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An Analysis of the Benchmark Test lzbench for Open-Source Compressors

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With the rising data output and falling costs of Next Generation Sequencing technologies, research into data compression is crucial to maintaining storage efficiency and costs. High throughput sequencers such as the HiSeqX Ten can produce up to 1.8 terabases of

With the rising data output and falling costs of Next Generation Sequencing technologies, research into data compression is crucial to maintaining storage efficiency and costs. High throughput sequencers such as the HiSeqX Ten can produce up to 1.8 terabases of data per run, and such large storage demands are even more important to consider for institutions that rely on their own servers rather than large data centers (cloud storage)1. Compression algorithms aim to reduce the amount of space taken up by large genomic datasets by encoding the most frequently occurring symbols with the shortest bit codewords and by changing the order of the data to make it easier to encode. Depending on the probability distribution of the symbols in the dataset or the structure of the data, choosing the wrong algorithm could result in a compressed file larger than the original or a poorly compressed file that results in a waste of time and space2. To test efficiency among compression algorithms for each file type, 37 open-source compression algorithms were used to compress six types of genomic datasets (FASTA, VCF, BCF, GFF, GTF, and SAM) and evaluated on compression speed, decompression speed, compression ratio, and file size using the benchmark test lzbench. Compressors that outpreformed the popular bioinformatics compressor Gzip (zlib -6) were evaluated against one another by ratio and speed for each file type and across the geometric means of all file types. Compressors that exhibited fast compression and decompression speeds were also evaluated by transmission time through variable speed internet pipes in scenarios where the file was compressed only once or compressed multiple times.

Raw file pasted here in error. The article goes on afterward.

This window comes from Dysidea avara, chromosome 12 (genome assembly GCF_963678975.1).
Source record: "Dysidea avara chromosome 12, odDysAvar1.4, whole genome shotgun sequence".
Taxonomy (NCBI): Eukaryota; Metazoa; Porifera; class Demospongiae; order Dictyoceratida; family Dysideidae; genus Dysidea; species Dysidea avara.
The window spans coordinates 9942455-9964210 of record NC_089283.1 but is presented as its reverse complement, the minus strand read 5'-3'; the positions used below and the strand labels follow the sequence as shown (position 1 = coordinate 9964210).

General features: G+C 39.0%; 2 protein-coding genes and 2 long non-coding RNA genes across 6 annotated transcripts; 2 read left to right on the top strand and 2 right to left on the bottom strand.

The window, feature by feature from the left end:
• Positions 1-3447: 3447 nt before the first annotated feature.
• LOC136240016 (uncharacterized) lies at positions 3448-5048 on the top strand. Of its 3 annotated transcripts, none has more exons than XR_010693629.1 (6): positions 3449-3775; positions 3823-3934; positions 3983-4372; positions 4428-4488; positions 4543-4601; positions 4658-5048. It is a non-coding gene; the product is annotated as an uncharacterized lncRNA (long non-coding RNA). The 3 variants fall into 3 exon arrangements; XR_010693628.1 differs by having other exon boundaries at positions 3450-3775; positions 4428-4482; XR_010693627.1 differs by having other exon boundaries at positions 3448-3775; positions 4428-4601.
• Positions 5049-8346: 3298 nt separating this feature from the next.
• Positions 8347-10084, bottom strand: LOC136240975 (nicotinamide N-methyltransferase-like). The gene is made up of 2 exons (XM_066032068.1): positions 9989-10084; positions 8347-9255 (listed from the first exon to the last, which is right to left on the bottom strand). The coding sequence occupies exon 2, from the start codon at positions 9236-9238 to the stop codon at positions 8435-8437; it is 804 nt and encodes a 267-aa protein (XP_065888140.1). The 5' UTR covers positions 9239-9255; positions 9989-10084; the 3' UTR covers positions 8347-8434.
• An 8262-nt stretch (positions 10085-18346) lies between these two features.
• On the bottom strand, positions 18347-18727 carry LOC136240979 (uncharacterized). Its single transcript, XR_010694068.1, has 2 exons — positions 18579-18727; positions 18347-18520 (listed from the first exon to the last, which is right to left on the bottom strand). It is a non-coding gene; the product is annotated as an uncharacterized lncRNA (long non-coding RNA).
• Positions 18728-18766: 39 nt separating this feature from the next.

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Date Created
2017-05

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Beginning to investigate Lactase Persistence in Turkana

Description

Lactase persistence is the ability of adults to digest lactose in milk (Segurel & Bon, 2017). Mammals are generally distinguished by their mammary glands which gives females the ability to produce milk and feed their newborn children. The new born

Lactase persistence is the ability of adults to digest lactose in milk (Segurel & Bon, 2017). Mammals are generally distinguished by their mammary glands which gives females the ability to produce milk and feed their newborn children. The new born therefore requires the ability to breakdown the lactose in the milk to ensure its proper digestion (Segurel & Bon, 2017). Generally, humans lose the expression of lactase after weaning, which prevents them being able to breakdown lactose from dairy (Flatz, 1987).